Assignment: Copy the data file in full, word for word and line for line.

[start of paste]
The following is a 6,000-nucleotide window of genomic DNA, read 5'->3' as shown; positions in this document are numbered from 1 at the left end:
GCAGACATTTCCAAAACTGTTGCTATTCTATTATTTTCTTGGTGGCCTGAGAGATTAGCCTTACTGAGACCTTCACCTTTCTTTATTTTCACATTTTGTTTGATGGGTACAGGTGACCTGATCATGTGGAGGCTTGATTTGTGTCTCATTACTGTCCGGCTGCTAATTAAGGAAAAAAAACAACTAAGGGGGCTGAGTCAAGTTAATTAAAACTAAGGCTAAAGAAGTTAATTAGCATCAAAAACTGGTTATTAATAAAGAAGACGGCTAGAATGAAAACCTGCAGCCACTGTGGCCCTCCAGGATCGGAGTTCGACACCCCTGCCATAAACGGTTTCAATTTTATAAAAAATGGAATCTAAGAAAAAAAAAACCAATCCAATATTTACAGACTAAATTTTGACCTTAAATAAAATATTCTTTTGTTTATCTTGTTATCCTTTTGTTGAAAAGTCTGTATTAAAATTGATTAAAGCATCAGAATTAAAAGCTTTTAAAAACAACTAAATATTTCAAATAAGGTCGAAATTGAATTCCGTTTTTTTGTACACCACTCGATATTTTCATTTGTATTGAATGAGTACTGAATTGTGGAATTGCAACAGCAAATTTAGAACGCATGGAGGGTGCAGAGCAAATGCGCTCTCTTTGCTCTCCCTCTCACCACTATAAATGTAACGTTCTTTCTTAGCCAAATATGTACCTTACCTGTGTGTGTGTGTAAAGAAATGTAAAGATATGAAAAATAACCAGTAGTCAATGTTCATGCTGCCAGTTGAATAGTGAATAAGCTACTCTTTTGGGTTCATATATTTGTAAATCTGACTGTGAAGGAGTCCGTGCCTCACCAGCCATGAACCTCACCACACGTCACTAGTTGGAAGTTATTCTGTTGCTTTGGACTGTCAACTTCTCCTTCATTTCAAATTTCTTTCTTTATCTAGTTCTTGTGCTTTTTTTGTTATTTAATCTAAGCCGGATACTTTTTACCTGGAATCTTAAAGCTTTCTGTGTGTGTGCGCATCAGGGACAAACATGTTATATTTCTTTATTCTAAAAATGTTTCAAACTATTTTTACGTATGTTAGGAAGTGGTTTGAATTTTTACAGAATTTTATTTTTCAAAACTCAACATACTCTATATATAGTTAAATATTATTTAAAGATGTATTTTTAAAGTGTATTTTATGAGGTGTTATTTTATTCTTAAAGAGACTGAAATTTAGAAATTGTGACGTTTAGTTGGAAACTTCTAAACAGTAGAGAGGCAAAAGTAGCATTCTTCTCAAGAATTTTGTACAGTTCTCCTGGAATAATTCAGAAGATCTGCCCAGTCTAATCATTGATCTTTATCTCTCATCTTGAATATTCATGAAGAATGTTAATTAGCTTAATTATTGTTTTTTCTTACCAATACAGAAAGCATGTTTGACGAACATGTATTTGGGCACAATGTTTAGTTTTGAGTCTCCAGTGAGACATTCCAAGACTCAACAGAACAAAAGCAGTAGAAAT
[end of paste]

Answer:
The following is a 6,000-nucleotide window of genomic DNA, read 5'->3' as shown; positions in this document are numbered from 1 at the left end:
GCAGACATTTCCAAAACTGTTGCTATTCTATTATTTTCTTGGTGGCCTGAGAGATTAGCCTTACTGAGACCTTCACCTTTCTTTATTTTCACATTTTGTTTGATGGGTACAGGTGACCTGATCATGTGGAGGCTTGATTTGTGTCTCATTACTGTCCGGCTGCTAATTAAGGAAAAAAAACAACTAAGGGGGCTGAGTCAAGTTAATTAAAACTAAGGCTAAAGAAGTTAATTAGCATCAAAAACTGGTTATTAATAAAGAAGACGGCTAGAATGAAAACCTGCAGCCACTGTGGCCCTCCAGGATCGGAGTTCGACACCCCTGCCATAAACGGTTTCAATTTTATAAAAAATGGAATCTAAGAAAAAAAAAACCAATCCAATATTTACAGACTAAATTTTGACCTTAAATAAAATATTCTTTTGTTTATCTTGTTATCCTTTTGTTGAAAAGTCTGTATTAAAATTGATTAAAGCATCAGAATTAAAAGCTTTTAAAAACAACTAAATATTTCAAATAAGGTCGAAATTGAATTCCGTTTTTTTGTACACCACTCGATATTTTCATTTGTATTGAATGAGTACTGAATTGTGGAATTGCAACAGCAAATTTAGAACGCATGGAGGGTGCAGAGCAAATGCGCTCTCTTTGCTCTCCCTCTCACCACTATAAATGTAACGTTCTTTCTTAGCCAAATATGTACCTTACCTGTGTGTGTGTGTAAAGAAATGTAAAGATATGAAAAATAACCAGTAGTCAATGTTCATGCTGCCAGTTGAATAGTGAATAAGCTACTCTTTTGGGTTCATATATTTGTAAATCTGACTGTGAAGGAGTCCGTGCCTCACCAGCCATGAACCTCACCACACGTCACTAGTTGGAAGTTATTCTGTTGCTTTGGACTGTCAACTTCTCCTTCATTTCAAATTTCTTTCTTTATCTAGTTCTTGTGCTTTTTTTGTTATTTAATCTAAGCCGGATACTTTTTACCTGGAATCTTAAAGCTTTCTGTGTGTGTGCGCATCAGGGACAAACATGTTATATTTCTTTATTCTAAAAATGTTTCAAACTATTTTTACGTATGTTAGGAAGTGGTTTGAATTTTTACAGAATTTTATTTTTCAAAACTCAACATACTCTATATATAGTTAAATATTATTTAAAGATGTATTTTTAAAGTGTATTTTATGAGGTGTTATTTTATTCTTAAAGAGACTGAAATTTAGAAATTGTGACGTTTAGTTGGAAACTTCTAAACAGTAGAGAGGCAAAAGTAGCATTCTTCTCAAGAATTTTGTACAGTTCTCCTGGAATAATTCAGAAGATCTGCCCAGTCTAATCATTGATCTTTATCTCTCATCTTGAATATTCATGAAGAATGTTAATTAGCTTAATTATTGTTTTTTCTTACCAATACAGAAAGCATGTTTGACGAACATGTATTTGGGCACAATGTTTAGTTTTGAGTCTCCAGTGAGACATTCCAAGACTCAACAGAACAAAAGCAGTAGAAAT